20 Bible Verses and a Prayer about Gentleness

versesgentleness

  • Deuteronomy 32:2 ESV
    May my teaching drop as the rain,
        my speech distill as the dew,
    like gentle rain upon the tender grass,
        and like showers upon the herb.
  • Psalm 18:35 ESV
    You have given me the shield of your salvation,
        and your right hand supported me,
        and your gentleness made me great.
  • Proverbs 15:1 ESV
    A soft answer turns away wrath,
        but a harsh word stirs up anger.
  • Proverbs 15:4 ESV
    A gentle tongue is a tree of life,
        but perverseness in it breaks the spirit.
  • Isaiah 40:11 ESV
    He will tend his flock like a shepherd;
        he will gather the lambs in his arms;
    he will carry them in his bosom,
        and gently lead those that are with young.
  • Matthew 11:29-30 ESV
     Take my yoke upon you, and learn from me, for I am gentle and lowly in heart, and you will find rest for your souls. 30 For my yoke is easy, and my burden is light.”
  • 2  Corinthians 10:1 ESV
    I, Paul, myself entreat you, by the meekness and gentleness of Christ—I who am humble when face to face with you, but bold toward you when I am away!—
  • Galatians 5:22-23 ESV
    But the fruit of the Spirit is love, joy, peace, patience, kindness, goodness, faithfulness, 23 gentleness, self-control; against such things there is no law.
  • Galatians 6:1 ESV
    Brothers, if anyone is caught in any transgression, you who are spiritual should restore him in a spirit of gentleness. Keep watch on yourself, lest you too be tempted.
  • Ephesians 4:2 ESV
    with all humility and gentleness, with patience, bearing with one another in love,
  • Ephesians 4:15 ESV
    Rather, speaking the truth in love, we are to grow up in every way into him who is the head, into Christ
  • Philippians 4:5 NIV
    Let your gentleness be evident to all. The Lord is near.
  • 1 Thessalonians 2:7 ESV
    But we were gentle among you, like a nursing mother taking care of her own children.
  • 1 Timothy 6:11 ESV
    But as for you, O man of God, flee these things. Pursue righteousness, godliness, faith, love, steadfastness, gentleness.
  • 2 Timothy 2:24-25 ESV
     And the Lord’s servant must not be quarrelsome but kind to everyone,able to teach, patiently enduring evil, 25 correcting his opponents with gentleness. God may perhaps grant them repentance leading to a knowledge of the truth
  • Titus 3:2 NIV
    to slander no one, to be peaceable and considerate, and always to be gentle toward everyone.
  • Hebrews 5:1-2 ESV
    For every high priest chosen from among men is appointed to act on behalf of men in relation to God, to offer gifts and sacrifices for sins. 2 He can deal gently with the ignorant and wayward, since he himself is beset with weakness.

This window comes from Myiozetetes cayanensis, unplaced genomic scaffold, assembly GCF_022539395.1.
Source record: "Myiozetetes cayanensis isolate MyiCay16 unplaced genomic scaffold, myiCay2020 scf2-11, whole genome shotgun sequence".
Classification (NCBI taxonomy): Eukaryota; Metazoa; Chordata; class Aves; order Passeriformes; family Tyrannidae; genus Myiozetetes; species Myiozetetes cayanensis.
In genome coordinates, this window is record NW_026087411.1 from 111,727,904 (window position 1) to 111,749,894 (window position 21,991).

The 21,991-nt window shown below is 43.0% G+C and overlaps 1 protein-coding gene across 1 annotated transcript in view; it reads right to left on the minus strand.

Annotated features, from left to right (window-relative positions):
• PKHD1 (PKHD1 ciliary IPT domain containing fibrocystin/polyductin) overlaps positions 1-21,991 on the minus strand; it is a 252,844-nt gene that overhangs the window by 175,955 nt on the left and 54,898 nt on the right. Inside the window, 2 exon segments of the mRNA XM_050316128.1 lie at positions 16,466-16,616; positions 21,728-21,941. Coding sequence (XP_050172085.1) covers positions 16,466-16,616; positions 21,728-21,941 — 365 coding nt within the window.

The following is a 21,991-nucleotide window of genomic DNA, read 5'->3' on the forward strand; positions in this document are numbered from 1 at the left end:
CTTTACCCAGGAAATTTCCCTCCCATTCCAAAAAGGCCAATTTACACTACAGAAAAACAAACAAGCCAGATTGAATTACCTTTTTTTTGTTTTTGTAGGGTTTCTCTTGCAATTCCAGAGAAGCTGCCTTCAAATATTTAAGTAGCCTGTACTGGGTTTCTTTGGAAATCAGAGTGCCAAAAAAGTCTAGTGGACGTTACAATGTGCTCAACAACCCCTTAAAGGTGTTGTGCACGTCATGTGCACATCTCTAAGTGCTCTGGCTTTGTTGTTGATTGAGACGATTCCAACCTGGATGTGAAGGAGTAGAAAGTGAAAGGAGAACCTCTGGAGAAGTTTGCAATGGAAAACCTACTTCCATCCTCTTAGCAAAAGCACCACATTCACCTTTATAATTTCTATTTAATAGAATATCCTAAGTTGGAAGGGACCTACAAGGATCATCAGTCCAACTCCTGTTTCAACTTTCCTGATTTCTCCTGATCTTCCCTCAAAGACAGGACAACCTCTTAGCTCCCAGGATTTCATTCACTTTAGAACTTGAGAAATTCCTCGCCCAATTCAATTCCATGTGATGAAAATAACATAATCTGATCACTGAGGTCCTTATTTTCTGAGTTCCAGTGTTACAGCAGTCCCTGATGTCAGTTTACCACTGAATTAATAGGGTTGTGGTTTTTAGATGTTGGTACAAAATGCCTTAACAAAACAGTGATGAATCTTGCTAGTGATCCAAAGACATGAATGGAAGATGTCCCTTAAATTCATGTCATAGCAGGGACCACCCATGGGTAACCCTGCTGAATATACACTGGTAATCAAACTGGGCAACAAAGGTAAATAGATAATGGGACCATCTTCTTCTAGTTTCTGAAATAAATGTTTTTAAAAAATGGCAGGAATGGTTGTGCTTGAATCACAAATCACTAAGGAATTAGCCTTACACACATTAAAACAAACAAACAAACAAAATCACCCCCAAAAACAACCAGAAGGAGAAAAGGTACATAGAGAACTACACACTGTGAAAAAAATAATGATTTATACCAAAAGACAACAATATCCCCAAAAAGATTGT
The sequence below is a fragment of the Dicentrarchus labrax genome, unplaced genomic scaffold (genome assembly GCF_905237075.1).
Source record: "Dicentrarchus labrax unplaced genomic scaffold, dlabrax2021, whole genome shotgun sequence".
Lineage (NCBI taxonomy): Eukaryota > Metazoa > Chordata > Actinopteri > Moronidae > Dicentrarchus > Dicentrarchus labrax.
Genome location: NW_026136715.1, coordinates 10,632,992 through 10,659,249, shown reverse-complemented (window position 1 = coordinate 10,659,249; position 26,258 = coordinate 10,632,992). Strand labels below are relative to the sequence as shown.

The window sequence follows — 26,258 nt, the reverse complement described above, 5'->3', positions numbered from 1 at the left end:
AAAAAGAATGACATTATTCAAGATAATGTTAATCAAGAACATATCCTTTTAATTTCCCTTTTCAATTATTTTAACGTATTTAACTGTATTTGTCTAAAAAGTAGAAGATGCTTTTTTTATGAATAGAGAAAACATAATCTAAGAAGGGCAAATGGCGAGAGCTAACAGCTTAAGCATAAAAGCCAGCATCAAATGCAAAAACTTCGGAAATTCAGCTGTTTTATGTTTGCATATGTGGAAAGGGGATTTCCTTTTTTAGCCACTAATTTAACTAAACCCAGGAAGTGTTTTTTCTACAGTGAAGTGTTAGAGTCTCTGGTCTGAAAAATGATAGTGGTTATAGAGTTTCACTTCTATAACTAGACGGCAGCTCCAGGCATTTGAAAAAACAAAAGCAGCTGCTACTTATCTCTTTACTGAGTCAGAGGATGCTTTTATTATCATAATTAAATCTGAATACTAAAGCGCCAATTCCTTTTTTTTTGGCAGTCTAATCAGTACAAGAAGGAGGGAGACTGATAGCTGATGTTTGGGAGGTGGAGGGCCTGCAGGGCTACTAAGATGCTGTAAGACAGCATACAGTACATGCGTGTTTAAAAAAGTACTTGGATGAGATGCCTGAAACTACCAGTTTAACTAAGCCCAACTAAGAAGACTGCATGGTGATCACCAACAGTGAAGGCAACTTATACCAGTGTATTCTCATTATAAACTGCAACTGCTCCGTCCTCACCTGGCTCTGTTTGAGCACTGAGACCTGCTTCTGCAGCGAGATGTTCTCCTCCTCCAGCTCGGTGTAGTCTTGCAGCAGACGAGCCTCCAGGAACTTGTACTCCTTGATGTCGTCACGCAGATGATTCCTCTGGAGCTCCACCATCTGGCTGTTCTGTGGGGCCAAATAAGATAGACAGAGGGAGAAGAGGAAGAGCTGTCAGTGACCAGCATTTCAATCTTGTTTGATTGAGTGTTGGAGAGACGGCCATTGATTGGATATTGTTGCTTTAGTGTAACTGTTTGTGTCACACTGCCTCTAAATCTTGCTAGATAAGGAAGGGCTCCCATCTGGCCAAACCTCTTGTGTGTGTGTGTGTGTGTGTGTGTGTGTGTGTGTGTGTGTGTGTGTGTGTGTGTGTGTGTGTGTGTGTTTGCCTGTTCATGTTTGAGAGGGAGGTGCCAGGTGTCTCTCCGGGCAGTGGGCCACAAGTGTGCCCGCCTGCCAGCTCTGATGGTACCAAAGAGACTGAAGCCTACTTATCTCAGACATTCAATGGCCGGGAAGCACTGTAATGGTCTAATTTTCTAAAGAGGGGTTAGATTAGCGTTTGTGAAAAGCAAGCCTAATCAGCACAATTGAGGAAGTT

• James 3:17 ESV
    But the wisdom from above is first pure, then peaceable, gentle, open to reason, full of mercy and good fruits, impartial and sincere.
  • 1 Peter 3:3-4 ESV
    Do not let your adorning be external—the braiding of hair and the putting on of gold jewelry, or the clothing you wear— but let your adorning be the hidden person of the heart with the imperishable beauty of a gentle and quiet spirit, which in God’s sight is very precious.
  • 1 Peter 3:15 NIV
    But in your hearts revere Christ as Lord. Always be prepared to give an answer to everyone who asks you to give the reason for the hope that you have. But do this with gentleness and respect

prayergentleness

Announcing a Winner and Redefining Gentleness

Last week, I announced that I’d be giving away a copy of Mary Ann Froehlich’s book, Courageous Gentleness, and today I’m announcing the winner!  I used a random number generator to chose the winner from the comments you shared and the winner is:  Lisa Preuett.  Congratulations!  I’ll get the book on out to you!

*******************************************************************************************

“Mom, why do turtles have shells?”

My youngest daughter draped herself across the sofa, seemingly inert and bored, but truly thinking about the great mysteries of the world.

“The shell keeps their soft body safe and protected.”

“Oh.  Okay, mom.”

So far, so good.  Her questions simple, her mind and heart trusting and easily satisfied by easy answers.

My middle daughter was never so quick to accept and move on.  A conversation with her could go something like this:

“Mom, why do turtles have shells?”
“To protect their soft bodies from harm.”
“Why are they in danger and need protection?”
“Other animals might try to catch and eat them, or they might be stepped on or run over…
“Why do some animals like to eat turtles?
“Some animals are herbivores and eat only plants and some are carnivores and eat meat.  Turtles are meat.”
“Why do animals eat other animals?”
“Because after the fall in the garden of Eden….”

Falling back on theology or “because God said so” became my frequent defensive position.

This curiosity about the world, I love.  This exploring and questioning and wondering “what if” and “how come”–while it occasionally makes me explode and bluster out  “because galatians5-22, photo by Wacharaphong Sakoolwongveroj; God made it that way” or “because I said”– ultimately I appreciate.

Ultimately I understand.